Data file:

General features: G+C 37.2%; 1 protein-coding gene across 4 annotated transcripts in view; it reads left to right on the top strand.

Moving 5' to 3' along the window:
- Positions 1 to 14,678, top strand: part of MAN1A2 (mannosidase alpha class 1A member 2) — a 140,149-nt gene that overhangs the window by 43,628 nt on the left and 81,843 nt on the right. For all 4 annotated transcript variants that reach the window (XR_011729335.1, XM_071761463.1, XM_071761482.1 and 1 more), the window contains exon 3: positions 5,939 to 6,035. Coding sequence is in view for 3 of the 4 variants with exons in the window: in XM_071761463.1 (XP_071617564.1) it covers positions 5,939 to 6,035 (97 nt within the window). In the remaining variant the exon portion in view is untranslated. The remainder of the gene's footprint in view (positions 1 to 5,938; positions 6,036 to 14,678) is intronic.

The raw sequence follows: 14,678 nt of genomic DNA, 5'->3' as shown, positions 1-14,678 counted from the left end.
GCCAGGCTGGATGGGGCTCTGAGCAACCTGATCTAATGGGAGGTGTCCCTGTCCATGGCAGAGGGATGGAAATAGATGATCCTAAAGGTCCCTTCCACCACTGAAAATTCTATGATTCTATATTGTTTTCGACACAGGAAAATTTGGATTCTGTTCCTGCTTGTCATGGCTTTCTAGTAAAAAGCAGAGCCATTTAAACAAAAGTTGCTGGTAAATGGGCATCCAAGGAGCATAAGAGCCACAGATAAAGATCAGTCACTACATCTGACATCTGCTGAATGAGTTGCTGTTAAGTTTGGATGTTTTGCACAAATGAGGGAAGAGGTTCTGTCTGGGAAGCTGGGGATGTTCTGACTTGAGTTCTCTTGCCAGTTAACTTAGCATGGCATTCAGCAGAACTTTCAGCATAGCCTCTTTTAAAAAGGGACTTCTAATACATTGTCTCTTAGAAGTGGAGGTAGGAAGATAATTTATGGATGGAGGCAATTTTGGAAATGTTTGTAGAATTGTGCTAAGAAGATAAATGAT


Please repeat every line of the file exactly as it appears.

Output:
General features: G+C 37.2%; 1 protein-coding gene across 4 annotated transcripts in view; it reads left to right on the top strand.

Moving 5' to 3' along the window:
- Positions 1 to 14,678, top strand: part of MAN1A2 (mannosidase alpha class 1A member 2) — a 140,149-nt gene that overhangs the window by 43,628 nt on the left and 81,843 nt on the right. For all 4 annotated transcript variants that reach the window (XR_011729335.1, XM_071761463.1, XM_071761482.1 and 1 more), the window contains exon 3: positions 5,939 to 6,035. Coding sequence is in view for 3 of the 4 variants with exons in the window: in XM_071761463.1 (XP_071617564.1) it covers positions 5,939 to 6,035 (97 nt within the window). In the remaining variant the exon portion in view is untranslated. The remainder of the gene's footprint in view (positions 1 to 5,938; positions 6,036 to 14,678) is intronic.

The raw sequence follows: 14,678 nt of genomic DNA, 5'->3' as shown, positions 1-14,678 counted from the left end.
GCCAGGCTGGATGGGGCTCTGAGCAACCTGATCTAATGGGAGGTGTCCCTGTCCATGGCAGAGGGATGGAAATAGATGATCCTAAAGGTCCCTTCCACCACTGAAAATTCTATGATTCTATATTGTTTTCGACACAGGAAAATTTGGATTCTGTTCCTGCTTGTCATGGCTTTCTAGTAAAAAGCAGAGCCATTTAAACAAAAGTTGCTGGTAAATGGGCATCCAAGGAGCATAAGAGCCACAGATAAAGATCAGTCACTACATCTGACATCTGCTGAATGAGTTGCTGTTAAGTTTGGATGTTTTGCACAAATGAGGGAAGAGGTTCTGTCTGGGAAGCTGGGGATGTTCTGACTTGAGTTCTCTTGCCAGTTAACTTAGCATGGCATTCAGCAGAACTTTCAGCATAGCCTCTTTTAAAAAGGGACTTCTAATACATTGTCTCTTAGAAGTGGAGGTAGGAAGATAATTTATGGATGGAGGCAATTTTGGAAATGTTTGTAGAATTGTGCTAAGAAGATAAATGAT